Lance Berkman, Adrian Gonzalez, Vladimir Guerrero and David Wright have all done it seven games in a row. Kyle Blanks, Brett Wallace and Mike Moustakas are some of the lesser lights to do it at least five games in a row. Now Adam Dunn has at least done it twice in a row. With two doubles in Tuesday’s 4-3 loss to the Indians, he’s posted back-to-back multihit games for the first time this season.
Dunn, who started just two games in a 19-day span beinning in late August, was given one final chance by manager Ozzie Guillen on Saturday. He went 0-for-4 that day and 1-for-4 the next, but he finished 2-for-5 with a double and an RBI on Monday and 2-for-4 with another RBI today.
It’s raised his average to .168, the highest he’s finished a day since he was at .171 back on July 4.
The obvious hope is that Dunn can build a little confidence to take with him into next season. The White Sox are on the hook for $14 million in 2012 and $15 million each of the following two years, so there will be no giving up on him anytime soon.
Of course, there’s really nothing Dunn can do from here to make his numbers look anything other than atrocious. He’s currently 66-for-393 with nine games remaining. The best-case scenario: if he could hit .333 in 30 at-bats the rest of the way, that would get him up to a .180 average for the season.
According to Jorge Castillo of the Washington Post, Nationals infielder Danny Espinosa declined to attend the team’s annual Winterfest because of his dissatisfaction with management following their trade for outfielder Adam Eaton.
A source told Castillo that Espinosa’s unhappiness stemmed from a belief that the acquisition would jeopardize his starting role in 2017. With Eaton in center field, Trea Turner will likely return to his post at shortstop, leaving Espinosa out in the cold — or, as the case may be, on the bench. The move shouldn’t come as a big surprise to Espinosa, however, as Nationals’ GM Mike Rizzo spoke to the possibility of trading the infielder or reassigning him to a utility role back in early November.
Offensively, the 29-year-old had a down year in 2016, slashing just .209/.306/.378 with 24 home runs in 601 PA. Defensively, he still profiles among the top shortstops in the National League, with eight DRS (Defensive Runs Saved) and 8.3 Def (Defensive Runs Above Average) in his seventh year with the club.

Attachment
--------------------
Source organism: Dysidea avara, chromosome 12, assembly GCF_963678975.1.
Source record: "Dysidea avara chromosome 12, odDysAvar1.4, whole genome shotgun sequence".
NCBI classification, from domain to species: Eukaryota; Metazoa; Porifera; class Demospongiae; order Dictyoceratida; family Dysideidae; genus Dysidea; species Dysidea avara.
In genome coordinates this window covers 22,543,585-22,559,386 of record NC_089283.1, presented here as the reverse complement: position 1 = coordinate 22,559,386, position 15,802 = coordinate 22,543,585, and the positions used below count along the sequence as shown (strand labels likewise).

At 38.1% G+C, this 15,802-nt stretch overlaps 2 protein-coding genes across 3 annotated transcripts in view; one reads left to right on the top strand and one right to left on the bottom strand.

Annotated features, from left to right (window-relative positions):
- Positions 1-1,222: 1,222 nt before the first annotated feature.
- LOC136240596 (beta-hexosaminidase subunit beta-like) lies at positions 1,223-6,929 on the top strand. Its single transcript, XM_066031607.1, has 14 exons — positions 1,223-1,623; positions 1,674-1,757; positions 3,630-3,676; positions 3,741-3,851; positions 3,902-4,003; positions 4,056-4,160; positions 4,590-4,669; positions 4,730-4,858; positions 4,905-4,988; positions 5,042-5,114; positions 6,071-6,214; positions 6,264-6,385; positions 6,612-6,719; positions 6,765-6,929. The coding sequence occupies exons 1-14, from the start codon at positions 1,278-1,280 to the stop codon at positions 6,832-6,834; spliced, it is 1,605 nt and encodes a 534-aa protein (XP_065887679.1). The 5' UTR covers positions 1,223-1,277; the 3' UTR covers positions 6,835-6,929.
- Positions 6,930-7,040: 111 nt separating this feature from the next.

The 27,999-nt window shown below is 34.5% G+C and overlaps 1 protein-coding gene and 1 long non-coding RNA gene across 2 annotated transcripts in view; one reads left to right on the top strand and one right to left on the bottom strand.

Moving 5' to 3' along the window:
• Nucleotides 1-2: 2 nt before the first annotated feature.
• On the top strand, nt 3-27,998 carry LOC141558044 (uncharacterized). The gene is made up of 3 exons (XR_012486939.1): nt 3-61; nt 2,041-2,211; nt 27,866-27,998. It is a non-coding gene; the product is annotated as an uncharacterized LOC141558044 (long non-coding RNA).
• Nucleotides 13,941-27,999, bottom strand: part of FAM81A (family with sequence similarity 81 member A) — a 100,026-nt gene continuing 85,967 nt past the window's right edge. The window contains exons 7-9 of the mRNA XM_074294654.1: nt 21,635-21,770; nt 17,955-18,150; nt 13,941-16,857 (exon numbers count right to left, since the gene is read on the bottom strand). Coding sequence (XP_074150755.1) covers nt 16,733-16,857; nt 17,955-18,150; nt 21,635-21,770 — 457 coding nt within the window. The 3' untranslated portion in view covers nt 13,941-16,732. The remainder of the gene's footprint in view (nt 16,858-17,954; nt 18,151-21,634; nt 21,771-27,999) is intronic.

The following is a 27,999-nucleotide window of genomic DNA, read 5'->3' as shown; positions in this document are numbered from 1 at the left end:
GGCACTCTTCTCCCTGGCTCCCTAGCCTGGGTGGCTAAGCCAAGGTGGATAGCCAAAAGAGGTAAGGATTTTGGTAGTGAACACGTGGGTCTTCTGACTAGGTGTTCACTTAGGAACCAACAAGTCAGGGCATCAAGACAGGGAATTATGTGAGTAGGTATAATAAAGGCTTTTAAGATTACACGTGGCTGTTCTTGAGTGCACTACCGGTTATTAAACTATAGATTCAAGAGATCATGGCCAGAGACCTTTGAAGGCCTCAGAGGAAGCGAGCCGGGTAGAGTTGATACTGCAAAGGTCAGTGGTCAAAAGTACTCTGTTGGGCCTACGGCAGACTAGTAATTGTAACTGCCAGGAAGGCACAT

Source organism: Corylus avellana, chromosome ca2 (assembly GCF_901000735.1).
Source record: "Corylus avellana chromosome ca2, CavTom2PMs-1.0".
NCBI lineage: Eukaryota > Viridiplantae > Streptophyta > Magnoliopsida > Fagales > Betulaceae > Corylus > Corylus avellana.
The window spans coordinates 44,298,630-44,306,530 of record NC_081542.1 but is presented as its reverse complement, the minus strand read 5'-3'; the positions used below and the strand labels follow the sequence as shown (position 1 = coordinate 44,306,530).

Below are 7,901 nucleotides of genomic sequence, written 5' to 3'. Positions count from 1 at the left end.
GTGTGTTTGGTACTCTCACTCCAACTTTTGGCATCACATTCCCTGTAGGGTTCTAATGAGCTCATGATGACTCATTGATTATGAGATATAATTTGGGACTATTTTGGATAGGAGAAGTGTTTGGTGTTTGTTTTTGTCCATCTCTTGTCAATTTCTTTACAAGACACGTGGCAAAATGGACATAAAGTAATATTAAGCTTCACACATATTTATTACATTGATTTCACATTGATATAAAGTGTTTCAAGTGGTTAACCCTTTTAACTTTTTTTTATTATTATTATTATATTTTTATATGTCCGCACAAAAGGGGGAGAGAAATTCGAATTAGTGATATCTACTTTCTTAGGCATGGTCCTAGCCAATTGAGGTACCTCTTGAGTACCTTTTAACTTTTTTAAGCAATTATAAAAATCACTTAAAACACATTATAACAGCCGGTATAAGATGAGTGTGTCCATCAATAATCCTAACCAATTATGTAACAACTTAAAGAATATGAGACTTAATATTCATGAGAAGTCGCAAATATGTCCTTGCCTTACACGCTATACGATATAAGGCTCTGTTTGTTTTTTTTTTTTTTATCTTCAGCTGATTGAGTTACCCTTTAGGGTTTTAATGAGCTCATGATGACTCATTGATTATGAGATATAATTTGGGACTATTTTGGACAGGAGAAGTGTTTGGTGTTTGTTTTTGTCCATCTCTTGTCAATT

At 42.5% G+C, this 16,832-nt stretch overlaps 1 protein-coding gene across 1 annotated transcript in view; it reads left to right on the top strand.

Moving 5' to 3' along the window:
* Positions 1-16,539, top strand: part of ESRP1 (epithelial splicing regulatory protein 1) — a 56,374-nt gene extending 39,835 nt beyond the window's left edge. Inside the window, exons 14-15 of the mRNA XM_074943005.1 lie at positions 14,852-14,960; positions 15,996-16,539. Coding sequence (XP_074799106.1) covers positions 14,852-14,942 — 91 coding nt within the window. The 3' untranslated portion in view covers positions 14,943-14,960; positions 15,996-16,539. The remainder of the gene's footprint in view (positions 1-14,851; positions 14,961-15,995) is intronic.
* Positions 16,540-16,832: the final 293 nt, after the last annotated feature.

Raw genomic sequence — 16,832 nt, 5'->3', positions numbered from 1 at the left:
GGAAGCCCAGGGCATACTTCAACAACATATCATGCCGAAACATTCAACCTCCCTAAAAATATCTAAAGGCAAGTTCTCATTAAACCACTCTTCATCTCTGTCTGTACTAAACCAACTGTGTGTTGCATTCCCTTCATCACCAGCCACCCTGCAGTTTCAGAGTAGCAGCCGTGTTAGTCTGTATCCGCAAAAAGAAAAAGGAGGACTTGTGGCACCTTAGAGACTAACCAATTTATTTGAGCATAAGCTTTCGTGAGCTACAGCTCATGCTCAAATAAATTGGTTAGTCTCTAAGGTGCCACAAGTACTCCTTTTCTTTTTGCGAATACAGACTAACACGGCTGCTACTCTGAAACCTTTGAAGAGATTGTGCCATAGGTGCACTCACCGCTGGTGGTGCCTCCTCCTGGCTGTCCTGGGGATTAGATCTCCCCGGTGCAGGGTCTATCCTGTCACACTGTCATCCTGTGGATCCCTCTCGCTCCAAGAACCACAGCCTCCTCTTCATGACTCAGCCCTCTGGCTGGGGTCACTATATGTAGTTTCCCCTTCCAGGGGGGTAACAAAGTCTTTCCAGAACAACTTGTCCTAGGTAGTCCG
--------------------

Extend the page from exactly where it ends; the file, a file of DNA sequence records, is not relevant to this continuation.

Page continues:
Espinosa will reach free agency after the 2017 season.
The Red Sox might be trying to move the wrong pitcher, according to the Boston Globe’s Nick Cafardo. Cafardo revealed that while the Sox have been trying to market right-hander Clay Buchholz, more teams would be interested in trades involving southpaw Drew Pomeranz.
The club appears reluctant to deal Pomeranz, especially because his price tag comes in at a cool $4.7 million to Buchholz’s $13.5 million in 2017. Those who have already expressed interest in the veteran hurlers, including the Twins, Mariners and Royals, also seem put off by Buchholz’s salary requirements as he enters his 32nd year.
Health could be another factor preventing teams from jumping to make trade offers, as Cafardo quotes an AL executive who believes the “medicals on both Pomeranz and Buchholz probably aren’t that great.” Neither pitcher suffered any major injuries during the 2016 season, though Pomeranz missed just over a week of play due to forearm soreness.
Pomeranz outperformed his fellow starter in 2016, pitching to a 3.32 ERA and career-best 9.8 K/9 through 170 2/3 innings with the Padres and Red Sox. He got off to an exceptionally strong start in San Diego, where his ERA dropped to 2.47 through the first half of the year before the Padres dealt him to Boston for minor league right-hander Anderson Espinoza. Buchholz, on the other hand, struggled with a 4.78 ERA and saw a decline in both his BB/9 and K/9 rates as he worked out a career-low 1.69 K/BB through 139 1/3 innings with the Sox.